Dark-funneled waterspouts formed about half a mile off the coast at Newport Beach on Saturday as dismal, gray skies blanketed inland Orange County.
The seagoing tornadoes, which have been known to destroy boats in their paths, moved eastward, away from bleak, sparsely populated beaches, said Newport Beach lifeguards who spotted the twisters.
Weather forecasters said that the waterspouts normally surface a few times each winter and rarely move onshore.
200-M.P.H. Water Tornadoes
Reports of boats getting caught in the 200-plus m.p.h. water tornadoes are also scarce, said Dave Cooper, a National Weather Service spokesman.
Forecasters predicted a 60% chance of cool thundershowers in Orange County today, with mostly gray, cloudy skies.
Temperatures today and Monday should reach the mid-50s to low 60s, with south and southeast winds blowing 10 to 20 m.p.h., according to the weather bureau.
Low temperatures both days may fall to the low 50s, forecasters said.
By Monday, the chance of rain will decrease to 30%.
The waterspouts Saturday were spotted between 9 and 9:30 a.m. but caused boaters in the area no harm, authorities said.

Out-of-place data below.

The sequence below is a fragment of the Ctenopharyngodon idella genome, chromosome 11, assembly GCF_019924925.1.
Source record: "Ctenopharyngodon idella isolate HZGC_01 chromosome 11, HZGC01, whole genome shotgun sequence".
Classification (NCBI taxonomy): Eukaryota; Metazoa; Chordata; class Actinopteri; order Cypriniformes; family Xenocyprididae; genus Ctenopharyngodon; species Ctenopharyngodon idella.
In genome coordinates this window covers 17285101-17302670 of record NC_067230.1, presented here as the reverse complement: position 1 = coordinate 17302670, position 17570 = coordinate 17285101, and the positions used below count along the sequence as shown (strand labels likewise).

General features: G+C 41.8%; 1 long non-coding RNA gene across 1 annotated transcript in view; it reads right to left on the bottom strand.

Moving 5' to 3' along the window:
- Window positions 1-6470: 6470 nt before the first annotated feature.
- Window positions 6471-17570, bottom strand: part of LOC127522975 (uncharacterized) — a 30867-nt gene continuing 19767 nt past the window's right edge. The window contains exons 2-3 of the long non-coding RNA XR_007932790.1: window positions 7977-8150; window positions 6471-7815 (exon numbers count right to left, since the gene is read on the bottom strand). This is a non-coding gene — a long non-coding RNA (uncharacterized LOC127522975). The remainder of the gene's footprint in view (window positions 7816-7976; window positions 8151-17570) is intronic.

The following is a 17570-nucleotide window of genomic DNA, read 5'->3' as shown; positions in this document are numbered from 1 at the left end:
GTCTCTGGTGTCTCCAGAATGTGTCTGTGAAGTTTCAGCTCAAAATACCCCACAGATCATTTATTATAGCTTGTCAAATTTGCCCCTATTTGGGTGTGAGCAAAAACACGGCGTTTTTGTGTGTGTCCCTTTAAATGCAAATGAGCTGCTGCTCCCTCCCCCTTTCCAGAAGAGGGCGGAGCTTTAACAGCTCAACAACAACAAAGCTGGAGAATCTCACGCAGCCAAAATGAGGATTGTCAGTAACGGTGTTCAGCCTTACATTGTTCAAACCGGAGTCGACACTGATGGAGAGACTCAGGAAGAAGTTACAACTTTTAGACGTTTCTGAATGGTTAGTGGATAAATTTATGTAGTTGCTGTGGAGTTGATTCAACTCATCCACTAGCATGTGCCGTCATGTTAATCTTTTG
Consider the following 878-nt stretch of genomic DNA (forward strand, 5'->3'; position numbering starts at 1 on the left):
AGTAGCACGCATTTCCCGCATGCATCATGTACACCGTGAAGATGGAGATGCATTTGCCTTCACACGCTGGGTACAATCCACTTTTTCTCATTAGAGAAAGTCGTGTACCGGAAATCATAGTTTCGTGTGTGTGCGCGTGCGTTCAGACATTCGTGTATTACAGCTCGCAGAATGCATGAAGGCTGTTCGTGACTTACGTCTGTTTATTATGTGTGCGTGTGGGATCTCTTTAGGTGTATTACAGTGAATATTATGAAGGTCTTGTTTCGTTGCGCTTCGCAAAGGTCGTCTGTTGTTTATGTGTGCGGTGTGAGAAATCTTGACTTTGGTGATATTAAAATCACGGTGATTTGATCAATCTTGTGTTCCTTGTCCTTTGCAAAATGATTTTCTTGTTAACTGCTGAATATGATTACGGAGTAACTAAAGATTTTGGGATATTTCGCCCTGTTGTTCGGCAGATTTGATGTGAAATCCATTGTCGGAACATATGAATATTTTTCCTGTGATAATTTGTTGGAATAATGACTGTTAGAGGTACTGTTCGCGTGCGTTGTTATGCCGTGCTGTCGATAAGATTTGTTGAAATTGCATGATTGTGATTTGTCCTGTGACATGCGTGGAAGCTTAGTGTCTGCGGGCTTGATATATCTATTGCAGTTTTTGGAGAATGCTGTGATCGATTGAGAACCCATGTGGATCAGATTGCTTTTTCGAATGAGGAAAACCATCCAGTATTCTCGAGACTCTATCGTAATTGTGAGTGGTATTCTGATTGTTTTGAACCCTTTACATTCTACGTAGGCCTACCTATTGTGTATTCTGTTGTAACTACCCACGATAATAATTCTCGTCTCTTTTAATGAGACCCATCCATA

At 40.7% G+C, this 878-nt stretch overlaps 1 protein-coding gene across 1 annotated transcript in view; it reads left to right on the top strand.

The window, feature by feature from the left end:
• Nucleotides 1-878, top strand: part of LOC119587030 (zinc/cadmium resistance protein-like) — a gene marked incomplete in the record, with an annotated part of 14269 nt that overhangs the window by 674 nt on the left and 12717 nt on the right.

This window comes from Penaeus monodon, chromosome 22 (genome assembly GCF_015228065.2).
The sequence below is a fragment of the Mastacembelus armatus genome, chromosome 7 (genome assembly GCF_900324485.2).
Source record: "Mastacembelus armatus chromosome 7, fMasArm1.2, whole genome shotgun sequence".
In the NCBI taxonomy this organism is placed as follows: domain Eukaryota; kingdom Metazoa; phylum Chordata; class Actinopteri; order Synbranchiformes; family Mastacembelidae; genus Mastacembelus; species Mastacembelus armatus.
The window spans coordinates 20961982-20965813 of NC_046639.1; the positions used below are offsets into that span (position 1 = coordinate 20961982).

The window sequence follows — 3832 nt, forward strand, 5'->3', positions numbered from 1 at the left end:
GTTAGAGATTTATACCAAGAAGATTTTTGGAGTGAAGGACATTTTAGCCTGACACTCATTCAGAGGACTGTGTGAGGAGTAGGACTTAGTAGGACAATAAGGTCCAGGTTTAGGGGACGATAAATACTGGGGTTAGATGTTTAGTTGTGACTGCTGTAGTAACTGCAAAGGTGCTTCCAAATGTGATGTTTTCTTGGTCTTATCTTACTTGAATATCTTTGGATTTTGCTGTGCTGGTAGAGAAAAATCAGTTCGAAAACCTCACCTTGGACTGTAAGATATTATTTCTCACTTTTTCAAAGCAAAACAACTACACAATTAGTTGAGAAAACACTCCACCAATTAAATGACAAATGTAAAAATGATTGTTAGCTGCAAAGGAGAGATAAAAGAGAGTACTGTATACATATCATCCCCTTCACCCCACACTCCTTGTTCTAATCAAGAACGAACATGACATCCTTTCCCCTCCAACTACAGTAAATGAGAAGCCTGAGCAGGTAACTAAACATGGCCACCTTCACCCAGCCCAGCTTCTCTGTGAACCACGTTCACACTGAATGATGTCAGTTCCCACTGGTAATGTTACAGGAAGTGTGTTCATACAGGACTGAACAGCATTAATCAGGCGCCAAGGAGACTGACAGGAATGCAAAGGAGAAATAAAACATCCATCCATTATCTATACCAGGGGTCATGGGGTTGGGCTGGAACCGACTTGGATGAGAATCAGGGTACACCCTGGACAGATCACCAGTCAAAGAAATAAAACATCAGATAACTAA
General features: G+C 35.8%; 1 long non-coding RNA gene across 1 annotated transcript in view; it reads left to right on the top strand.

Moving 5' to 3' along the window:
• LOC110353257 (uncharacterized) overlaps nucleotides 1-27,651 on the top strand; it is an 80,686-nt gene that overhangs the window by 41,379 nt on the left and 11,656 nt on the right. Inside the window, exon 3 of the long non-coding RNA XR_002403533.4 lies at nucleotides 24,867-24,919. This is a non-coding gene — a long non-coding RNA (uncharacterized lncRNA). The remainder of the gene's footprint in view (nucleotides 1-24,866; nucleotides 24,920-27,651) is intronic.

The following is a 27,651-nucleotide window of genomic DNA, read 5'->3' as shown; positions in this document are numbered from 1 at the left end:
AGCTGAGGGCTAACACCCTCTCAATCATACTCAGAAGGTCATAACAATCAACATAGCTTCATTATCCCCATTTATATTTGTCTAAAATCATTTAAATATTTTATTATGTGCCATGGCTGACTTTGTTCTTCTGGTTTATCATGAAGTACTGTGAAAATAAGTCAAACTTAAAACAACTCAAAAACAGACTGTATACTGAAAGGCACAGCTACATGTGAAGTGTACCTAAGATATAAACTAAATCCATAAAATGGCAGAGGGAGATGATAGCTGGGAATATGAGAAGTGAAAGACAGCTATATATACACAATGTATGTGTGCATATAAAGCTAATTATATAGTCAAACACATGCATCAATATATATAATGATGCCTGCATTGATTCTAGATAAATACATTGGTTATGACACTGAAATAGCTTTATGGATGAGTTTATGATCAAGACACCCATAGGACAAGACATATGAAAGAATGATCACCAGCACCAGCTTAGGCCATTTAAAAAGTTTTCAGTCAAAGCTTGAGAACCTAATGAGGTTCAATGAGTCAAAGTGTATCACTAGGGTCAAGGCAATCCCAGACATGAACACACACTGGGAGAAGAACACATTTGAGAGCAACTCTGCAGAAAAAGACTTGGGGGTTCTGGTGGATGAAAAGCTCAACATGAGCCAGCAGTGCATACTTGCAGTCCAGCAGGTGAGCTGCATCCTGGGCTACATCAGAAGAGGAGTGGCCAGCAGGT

An 18-foot fiberglass boat washed ashore near Balboa Pier about 2:30 p.m., but marine safety officers said it had drifted into one-foot breakers when its engine failed. The couple on board were not injured.
Few People on Beaches
With easterly winds of 20 m.p.h. and high temperatures of 64 degrees along the Orange County coast, only about 500 people ventured to Newport's beaches.
"You couldn't even surf out there. The wind chops are bigger than the surf," Newport Beach lifeguard Don Stewart said.
The water temperature, 57, was warmer than the air, Stewart said.
High and low temperatures recorded in the 24-hour period ending at mid-afternoon Saturday were 65 and 53 in Santa Ana, and 64 and 55 in Newport Beach.